Shattering the Glass Ceiling: How the Events Industry Can Truly Embrace Equality

Imagine this: you’ve poured your heart and soul into a flawless event. From meticulous vendor selection to a perfectly choreographed programme, it’s a triumph of organisation and creativity. Yet, come evaluation time, the credit goes to your male colleague, while your expertise is brushed aside. This is a disheartening reality for many women in the events industry, a sector that, despite boasting a whopping 76.9% female workforce, according to the Global Meetings Industry Report 2020, still struggles with deep-rooted gender inequality.

    So, why the disconnect? The truth is, that women are often concentrated in lower-paying, support roles, while leadership positions remain firmly in the hands of men. Research by Leeds Beckett University, highlights this imbalance, pointing towards a need for both structural changes and targeted interventions to dismantle these barriers. Let’s delve deeper and explore some lesser-discussed aspects of gender discrimination in the events industry.

    1. Beyond the Numbers: The Microaggressions that Matter
    Statistics paint a clear picture, but the real sting lies in the day-to-day experiences. A 2020 study by the University of Leeds, explores the concept of “microaggressions” – subtle, often unintentional acts of prejudice. Women in events frequently encounter these, from being addressed as assistants despite holding senior positions to having their ideas dismissed or downplayed. These seemingly minor instances chip away at confidence and create a hostile work environment.

     2. Unconscious Bias: The Invisible Inhibitor
    Unconscious bias plays a significant role in perpetuating gender stereotypes. Think about it – women are expected to possess exceptional organisational skills, but their leadership potential might be questioned. This bias can manifest in recruitment practices, where women are held to a higher standard or overlooked for promotions simply because they don’t fit a preconceived notion of a leader.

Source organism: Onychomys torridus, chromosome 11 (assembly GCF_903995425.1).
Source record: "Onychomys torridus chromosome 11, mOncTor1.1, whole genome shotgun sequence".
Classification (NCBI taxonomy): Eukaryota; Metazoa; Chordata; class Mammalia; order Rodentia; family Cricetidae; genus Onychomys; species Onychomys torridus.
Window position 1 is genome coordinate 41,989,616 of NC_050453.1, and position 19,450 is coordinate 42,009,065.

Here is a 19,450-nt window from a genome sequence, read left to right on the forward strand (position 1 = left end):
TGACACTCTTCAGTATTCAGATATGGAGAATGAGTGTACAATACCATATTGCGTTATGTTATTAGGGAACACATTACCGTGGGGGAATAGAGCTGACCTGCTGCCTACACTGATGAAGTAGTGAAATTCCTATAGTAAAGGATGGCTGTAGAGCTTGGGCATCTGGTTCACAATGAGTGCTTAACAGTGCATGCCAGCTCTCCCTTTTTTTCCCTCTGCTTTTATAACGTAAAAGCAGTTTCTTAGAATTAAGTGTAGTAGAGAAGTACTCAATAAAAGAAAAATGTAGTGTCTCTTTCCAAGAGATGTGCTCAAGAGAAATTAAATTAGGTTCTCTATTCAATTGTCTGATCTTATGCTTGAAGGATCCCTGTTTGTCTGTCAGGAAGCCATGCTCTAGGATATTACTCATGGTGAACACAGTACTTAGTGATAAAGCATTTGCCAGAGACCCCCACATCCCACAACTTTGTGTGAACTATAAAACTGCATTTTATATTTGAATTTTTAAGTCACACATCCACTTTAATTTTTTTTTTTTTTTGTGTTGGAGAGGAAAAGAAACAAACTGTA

3. Maternity and the Motherhood Penalty
    Motherhood shouldn’t be a career roadblock. However, the events industry, notorious for its long hours and demanding schedules, often makes it difficult for women to navigate childcare and professional responsibilities. A supportive workplace culture that embraces flexible working arrangements and acknowledges the challenges of working parenthood is crucial for retaining talent and fostering a truly inclusive environment.

     4. What Can We Do? Building a More Equitable Events Industry
    Change requires a multi-pronged approach. Here are some actionable steps:

    • Mentorship and Sponsorship Programs: Programs that connect senior women with their peers can provide invaluable guidance and support. Sponsorship programs, where senior leaders actively champion women for promotions, can make a real difference.
    • Data-driven decision-making: Regularly collecting and analysing data on gender representation within the organisation can unearth hidden biases and pave the way for targeted interventions.
    • Flexible Working: Offering flexible working arrangements allows women to balance their careers with childcare or other commitments, fostering a more inclusive work environment.
    • Bystander Intervention Training: Equipping employees with the skills to identify and address microaggressions can create a culture of respect and inclusivity.

    The events industry thrives on creativity, collaboration, and a diverse pool of ideas. Eradicating gender discrimination isn’t just the right thing to do – it’s a strategic imperative for a thriving industry. By fostering a culture of equality and dismantling these hidden barriers, we can ensure that every talented individual, regardless of gender, has the opportunity to shine.


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